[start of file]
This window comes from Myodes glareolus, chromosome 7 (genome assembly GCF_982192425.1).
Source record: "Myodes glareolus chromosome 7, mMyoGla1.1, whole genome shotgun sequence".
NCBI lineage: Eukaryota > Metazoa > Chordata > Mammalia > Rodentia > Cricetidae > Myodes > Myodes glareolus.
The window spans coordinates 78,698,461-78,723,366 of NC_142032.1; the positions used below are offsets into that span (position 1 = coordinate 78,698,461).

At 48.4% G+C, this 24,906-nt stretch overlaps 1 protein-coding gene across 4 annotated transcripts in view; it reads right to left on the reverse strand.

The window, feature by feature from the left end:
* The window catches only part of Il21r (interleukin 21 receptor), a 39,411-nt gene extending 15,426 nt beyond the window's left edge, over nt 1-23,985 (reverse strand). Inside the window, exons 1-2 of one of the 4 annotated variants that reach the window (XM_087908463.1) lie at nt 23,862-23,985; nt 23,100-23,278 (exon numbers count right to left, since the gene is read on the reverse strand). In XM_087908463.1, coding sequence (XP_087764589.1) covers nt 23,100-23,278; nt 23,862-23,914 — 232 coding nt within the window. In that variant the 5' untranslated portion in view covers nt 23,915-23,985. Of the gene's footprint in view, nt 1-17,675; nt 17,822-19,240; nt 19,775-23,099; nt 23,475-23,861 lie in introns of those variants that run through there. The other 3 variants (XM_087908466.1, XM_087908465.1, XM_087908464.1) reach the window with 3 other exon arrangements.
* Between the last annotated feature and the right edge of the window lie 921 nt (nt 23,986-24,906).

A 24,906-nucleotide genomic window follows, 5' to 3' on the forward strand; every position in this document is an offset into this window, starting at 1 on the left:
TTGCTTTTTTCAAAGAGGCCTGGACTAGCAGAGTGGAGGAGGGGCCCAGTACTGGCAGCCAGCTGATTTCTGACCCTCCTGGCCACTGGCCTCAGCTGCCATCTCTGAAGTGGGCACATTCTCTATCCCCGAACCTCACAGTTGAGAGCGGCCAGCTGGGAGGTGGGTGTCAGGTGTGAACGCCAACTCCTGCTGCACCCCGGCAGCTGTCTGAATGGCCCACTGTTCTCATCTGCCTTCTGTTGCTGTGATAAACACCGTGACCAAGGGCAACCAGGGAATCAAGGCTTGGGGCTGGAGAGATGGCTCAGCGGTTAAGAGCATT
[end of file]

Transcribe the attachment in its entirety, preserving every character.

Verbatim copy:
This window comes from Myodes glareolus, chromosome 7 (genome assembly GCF_982192425.1).
Source record: "Myodes glareolus chromosome 7, mMyoGla1.1, whole genome shotgun sequence".
NCBI lineage: Eukaryota > Metazoa > Chordata > Mammalia > Rodentia > Cricetidae > Myodes > Myodes glareolus.
The window spans coordinates 78,698,461-78,723,366 of NC_142032.1; the positions used below are offsets into that span (position 1 = coordinate 78,698,461).

At 48.4% G+C, this 24,906-nt stretch overlaps 1 protein-coding gene across 4 annotated transcripts in view; it reads right to left on the reverse strand.

The window, feature by feature from the left end:
* The window catches only part of Il21r (interleukin 21 receptor), a 39,411-nt gene extending 15,426 nt beyond the window's left edge, over nt 1-23,985 (reverse strand). Inside the window, exons 1-2 of one of the 4 annotated variants that reach the window (XM_087908463.1) lie at nt 23,862-23,985; nt 23,100-23,278 (exon numbers count right to left, since the gene is read on the reverse strand). In XM_087908463.1, coding sequence (XP_087764589.1) covers nt 23,100-23,278; nt 23,862-23,914 — 232 coding nt within the window. In that variant the 5' untranslated portion in view covers nt 23,915-23,985. Of the gene's footprint in view, nt 1-17,675; nt 17,822-19,240; nt 19,775-23,099; nt 23,475-23,861 lie in introns of those variants that run through there. The other 3 variants (XM_087908466.1, XM_087908465.1, XM_087908464.1) reach the window with 3 other exon arrangements.
* Between the last annotated feature and the right edge of the window lie 921 nt (nt 23,986-24,906).

A 24,906-nucleotide genomic window follows, 5' to 3' on the forward strand; every position in this document is an offset into this window, starting at 1 on the left:
TTGCTTTTTTCAAAGAGGCCTGGACTAGCAGAGTGGAGGAGGGGCCCAGTACTGGCAGCCAGCTGATTTCTGACCCTCCTGGCCACTGGCCTCAGCTGCCATCTCTGAAGTGGGCACATTCTCTATCCCCGAACCTCACAGTTGAGAGCGGCCAGCTGGGAGGTGGGTGTCAGGTGTGAACGCCAACTCCTGCTGCACCCCGGCAGCTGTCTGAATGGCCCACTGTTCTCATCTGCCTTCTGTTGCTGTGATAAACACCGTGACCAAGGGCAACCAGGGAATCAAGGCTTGGGGCTGGAGAGATGGCTCAGCGGTTAAGAGCATT